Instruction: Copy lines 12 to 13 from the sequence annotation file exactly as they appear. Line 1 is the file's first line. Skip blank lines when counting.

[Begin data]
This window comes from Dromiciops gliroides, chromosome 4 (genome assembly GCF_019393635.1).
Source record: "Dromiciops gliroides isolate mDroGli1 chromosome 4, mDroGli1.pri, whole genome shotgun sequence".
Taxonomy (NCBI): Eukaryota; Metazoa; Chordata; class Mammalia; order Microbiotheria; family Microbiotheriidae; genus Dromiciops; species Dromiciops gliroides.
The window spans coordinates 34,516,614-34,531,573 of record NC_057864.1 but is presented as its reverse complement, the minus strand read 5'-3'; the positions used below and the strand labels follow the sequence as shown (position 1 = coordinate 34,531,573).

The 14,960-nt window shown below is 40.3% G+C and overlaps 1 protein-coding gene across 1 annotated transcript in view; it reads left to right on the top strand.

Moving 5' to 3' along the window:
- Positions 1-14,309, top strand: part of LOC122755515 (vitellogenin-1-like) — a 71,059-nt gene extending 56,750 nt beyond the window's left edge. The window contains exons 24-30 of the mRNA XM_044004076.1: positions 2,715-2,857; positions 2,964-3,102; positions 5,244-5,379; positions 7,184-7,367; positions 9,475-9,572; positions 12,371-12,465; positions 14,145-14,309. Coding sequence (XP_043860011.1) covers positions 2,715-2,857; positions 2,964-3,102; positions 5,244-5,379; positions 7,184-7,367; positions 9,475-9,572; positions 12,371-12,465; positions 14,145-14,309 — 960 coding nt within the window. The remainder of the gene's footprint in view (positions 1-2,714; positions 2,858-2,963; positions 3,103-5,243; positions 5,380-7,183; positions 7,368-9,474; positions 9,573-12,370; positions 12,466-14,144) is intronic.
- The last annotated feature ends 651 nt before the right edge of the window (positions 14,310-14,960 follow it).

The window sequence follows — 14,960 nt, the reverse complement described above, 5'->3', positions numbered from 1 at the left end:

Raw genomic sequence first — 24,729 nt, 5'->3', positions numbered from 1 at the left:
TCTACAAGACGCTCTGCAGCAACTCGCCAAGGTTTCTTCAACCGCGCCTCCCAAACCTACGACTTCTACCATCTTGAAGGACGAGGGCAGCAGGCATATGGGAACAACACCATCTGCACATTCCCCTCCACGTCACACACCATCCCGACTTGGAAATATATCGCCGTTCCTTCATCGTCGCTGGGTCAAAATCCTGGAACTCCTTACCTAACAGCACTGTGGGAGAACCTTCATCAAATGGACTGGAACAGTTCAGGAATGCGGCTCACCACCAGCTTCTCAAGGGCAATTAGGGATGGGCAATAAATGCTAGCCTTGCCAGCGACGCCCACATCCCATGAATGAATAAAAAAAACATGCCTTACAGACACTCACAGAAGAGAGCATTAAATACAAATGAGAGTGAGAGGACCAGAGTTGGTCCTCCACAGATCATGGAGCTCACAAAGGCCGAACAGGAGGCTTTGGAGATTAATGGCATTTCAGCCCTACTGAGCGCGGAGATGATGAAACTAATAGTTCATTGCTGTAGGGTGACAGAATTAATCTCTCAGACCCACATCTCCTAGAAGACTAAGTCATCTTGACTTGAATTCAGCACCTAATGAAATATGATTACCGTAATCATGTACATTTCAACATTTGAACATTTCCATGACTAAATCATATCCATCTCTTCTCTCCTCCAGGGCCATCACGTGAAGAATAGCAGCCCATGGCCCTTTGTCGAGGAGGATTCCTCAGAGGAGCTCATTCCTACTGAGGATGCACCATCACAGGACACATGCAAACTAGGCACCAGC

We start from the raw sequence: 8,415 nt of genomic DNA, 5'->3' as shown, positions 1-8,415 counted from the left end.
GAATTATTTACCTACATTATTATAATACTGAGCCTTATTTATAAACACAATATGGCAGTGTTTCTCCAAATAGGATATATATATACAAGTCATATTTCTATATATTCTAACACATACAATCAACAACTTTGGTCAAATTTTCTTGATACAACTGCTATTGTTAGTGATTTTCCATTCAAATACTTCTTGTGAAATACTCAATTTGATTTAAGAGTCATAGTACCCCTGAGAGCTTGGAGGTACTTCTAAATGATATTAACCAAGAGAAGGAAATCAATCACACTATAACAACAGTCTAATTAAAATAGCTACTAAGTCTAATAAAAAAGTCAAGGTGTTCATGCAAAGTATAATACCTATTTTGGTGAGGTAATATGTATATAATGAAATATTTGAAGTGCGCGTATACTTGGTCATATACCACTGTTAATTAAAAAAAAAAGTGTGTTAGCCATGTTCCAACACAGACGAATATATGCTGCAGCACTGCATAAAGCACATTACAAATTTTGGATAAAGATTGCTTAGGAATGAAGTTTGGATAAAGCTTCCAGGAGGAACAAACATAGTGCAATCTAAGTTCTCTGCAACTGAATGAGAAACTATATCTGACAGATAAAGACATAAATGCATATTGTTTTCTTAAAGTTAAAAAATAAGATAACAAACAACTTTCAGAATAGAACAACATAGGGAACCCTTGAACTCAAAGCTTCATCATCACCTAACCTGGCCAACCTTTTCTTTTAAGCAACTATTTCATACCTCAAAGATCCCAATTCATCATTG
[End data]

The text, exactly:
We start from the raw sequence: 8,415 nt of genomic DNA, 5'->3' as shown, positions 1-8,415 counted from the left end.
GAATTATTTACCTACATTATTATAATACTGAGCCTTATTTATAAACACAATATGGCAGTGTTTCTCCAAATAGGATATATATATACAAGTCATATTTCTATATATTCTAACACATACAATCAACAACTTTGGTCAAATTTTCTTGATACAACTGCTATTGTTAGTGATTTTCCATTCAAATACTTCTTGTGAAATACTCAATTTGATTTAAGAGTCATAGTACCCCTGAGAGCTTGGAGGTACTTCTAAATGATATTAACCAAGAGAAGGAAATCAATCACACTATAACAACAGTCTAATTAAAATAGCTACTAAGTCTAATAAAAAAGTCAAGGTGTTCATGCAAAGTATAATACCTATTTTGGTGAGGTAATATGTATATAATGAAATATTTGAAGTGCGCGTATACTTGGTCATATACCACTGTTAATTAAAAAAAAAAGTGTGTTAGCCATGTTCCAACACAGACGAATATATGCTGCAGCACTGCATAAAGCACATTACAAATTTTGGATAAAGATTGCTTAGGAATGAAGTTTGGATAAAGCTTCCAGGAGGAACAAACATAGTGCAATCTAAGTTCTCTGCAACTGAATGAGAAACTATATCTGACAGATAAAGACATAAATGCATATTGTTTTCTTAAAGTTAAAAAATAAGATAACAAACAACTTTCAGAATAGAACAACATAGGGAACCCTTGAACTCAAAGCTTCATCATCACCTAACCTGGCCAACCTTTTCTTTTAAGCAACTATTTCATACCTCAAAGATCCCAATTCATCATTG